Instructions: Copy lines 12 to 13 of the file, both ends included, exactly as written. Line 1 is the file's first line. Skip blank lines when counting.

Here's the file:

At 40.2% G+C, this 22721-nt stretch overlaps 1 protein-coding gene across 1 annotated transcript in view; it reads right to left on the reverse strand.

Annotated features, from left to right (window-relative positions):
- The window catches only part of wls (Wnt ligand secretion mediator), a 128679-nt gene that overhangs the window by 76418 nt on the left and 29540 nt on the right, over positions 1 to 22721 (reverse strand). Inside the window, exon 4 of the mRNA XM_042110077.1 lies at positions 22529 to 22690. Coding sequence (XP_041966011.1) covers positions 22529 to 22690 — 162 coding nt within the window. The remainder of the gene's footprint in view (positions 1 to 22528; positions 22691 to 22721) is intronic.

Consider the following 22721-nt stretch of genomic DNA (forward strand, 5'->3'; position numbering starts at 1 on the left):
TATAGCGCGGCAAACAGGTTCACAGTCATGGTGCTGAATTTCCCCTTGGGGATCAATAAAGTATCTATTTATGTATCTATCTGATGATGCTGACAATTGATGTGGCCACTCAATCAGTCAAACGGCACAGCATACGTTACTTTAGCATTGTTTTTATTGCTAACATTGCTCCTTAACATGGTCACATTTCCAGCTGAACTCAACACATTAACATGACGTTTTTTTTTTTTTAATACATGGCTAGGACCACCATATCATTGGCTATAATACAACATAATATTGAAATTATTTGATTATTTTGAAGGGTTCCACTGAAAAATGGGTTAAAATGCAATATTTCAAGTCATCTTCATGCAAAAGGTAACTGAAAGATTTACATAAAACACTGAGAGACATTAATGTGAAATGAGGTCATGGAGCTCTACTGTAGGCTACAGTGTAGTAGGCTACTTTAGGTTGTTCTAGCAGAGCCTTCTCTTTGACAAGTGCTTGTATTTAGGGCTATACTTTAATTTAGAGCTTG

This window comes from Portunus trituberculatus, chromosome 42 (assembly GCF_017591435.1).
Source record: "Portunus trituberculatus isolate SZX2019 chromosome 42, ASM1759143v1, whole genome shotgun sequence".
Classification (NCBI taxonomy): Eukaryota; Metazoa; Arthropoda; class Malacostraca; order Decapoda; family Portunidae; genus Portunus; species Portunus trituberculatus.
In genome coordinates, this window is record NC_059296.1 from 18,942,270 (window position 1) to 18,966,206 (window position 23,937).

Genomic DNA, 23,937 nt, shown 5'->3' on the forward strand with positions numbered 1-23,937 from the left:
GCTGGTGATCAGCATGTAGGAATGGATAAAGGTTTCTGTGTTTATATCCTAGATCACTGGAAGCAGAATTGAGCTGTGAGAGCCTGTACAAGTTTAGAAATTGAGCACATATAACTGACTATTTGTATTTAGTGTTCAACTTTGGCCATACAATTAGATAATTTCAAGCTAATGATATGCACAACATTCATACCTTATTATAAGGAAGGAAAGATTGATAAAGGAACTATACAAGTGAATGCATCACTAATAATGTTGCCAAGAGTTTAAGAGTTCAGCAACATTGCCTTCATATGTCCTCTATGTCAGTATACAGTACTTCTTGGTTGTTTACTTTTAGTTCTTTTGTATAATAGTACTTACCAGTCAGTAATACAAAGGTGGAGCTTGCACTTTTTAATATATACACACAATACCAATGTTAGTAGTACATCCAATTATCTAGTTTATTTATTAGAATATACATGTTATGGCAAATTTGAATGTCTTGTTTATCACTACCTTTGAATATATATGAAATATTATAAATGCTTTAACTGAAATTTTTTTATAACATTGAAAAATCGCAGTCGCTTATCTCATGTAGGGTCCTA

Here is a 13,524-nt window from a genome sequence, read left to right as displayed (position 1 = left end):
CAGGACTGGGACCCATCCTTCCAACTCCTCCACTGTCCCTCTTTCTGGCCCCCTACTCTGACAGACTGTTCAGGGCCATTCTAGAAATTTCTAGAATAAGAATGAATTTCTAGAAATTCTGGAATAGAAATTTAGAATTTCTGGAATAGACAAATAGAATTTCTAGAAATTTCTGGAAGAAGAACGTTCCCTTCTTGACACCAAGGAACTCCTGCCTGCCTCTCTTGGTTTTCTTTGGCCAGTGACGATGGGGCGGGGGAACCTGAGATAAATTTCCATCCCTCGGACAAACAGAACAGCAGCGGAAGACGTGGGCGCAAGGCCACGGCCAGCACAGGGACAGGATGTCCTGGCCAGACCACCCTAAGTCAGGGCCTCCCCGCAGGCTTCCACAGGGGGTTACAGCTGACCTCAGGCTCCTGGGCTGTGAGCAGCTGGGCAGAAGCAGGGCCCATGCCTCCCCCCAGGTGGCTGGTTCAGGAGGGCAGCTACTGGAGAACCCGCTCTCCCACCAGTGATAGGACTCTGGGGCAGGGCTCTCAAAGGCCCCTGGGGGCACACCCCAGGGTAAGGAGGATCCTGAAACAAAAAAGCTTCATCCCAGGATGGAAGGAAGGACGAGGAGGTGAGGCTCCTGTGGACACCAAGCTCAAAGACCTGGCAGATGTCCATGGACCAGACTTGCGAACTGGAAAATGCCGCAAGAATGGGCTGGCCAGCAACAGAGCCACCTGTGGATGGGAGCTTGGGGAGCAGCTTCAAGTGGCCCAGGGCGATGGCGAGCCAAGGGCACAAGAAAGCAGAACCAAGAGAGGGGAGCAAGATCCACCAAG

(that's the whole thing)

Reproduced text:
Here is a 13,524-nt window from a genome sequence, read left to right as displayed (position 1 = left end):
CAGGACTGGGACCCATCCTTCCAACTCCTCCACTGTCCCTCTTTCTGGCCCCCTACTCTGACAGACTGTTCAGGGCCATTCTAGAAATTTCTAGAATAAGAATGAATTTCTAGAAATTCTGGAATAGAAATTTAGAATTTCTGGAATAGACAAATAGAATTTCTAGAAATTTCTGGAAGAAGAACGTTCCCTTCTTGACACCAAGGAACTCCTGCCTGCCTCTCTTGGTTTTCTTTGGCCAGTGACGATGGGGCGGGGGAACCTGAGATAAATTTCCATCCCTCGGACAAACAGAACAGCAGCGGAAGACGTGGGCGCAAGGCCACGGCCAGCACAGGGACAGGATGTCCTGGCCAGACCACCCTAAGTCAGGGCCTCCCCGCAGGCTTCCACAGGGGGTTACAGCTGACCTCAGGCTCCTGGGCTGTGAGCAGCTGGGCAGAAGCAGGGCCCATGCCTCCCCCCAGGTGGCTGGTTCAGGAGGGCAGCTACTGGAGAACCCGCTCTCCCACCAGTGATAGGACTCTGGGGCAGGGCTCTCAAAGGCCCCTGGGGGCACACCCCAGGGTAAGGAGGATCCTGAAACAAAAAAGCTTCATCCCAGGATGGAAGGAAGGACGAGGAGGTGAGGCTCCTGTGGACACCAAGCTCAAAGACCTGGCAGATGTCCATGGACCAGACTTGCGAACTGGAAAATGCCGCAAGAATGGGCTGGCCAGCAACAGAGCCACCTGTGGATGGGAGCTTGGGGAGCAGCTTCAAGTGGCCCAGGGCGATGGCGAGCCAAGGGCACAAGAAAGCAGAACCAAGAGAGGGGAGCAAGATCCACCAAG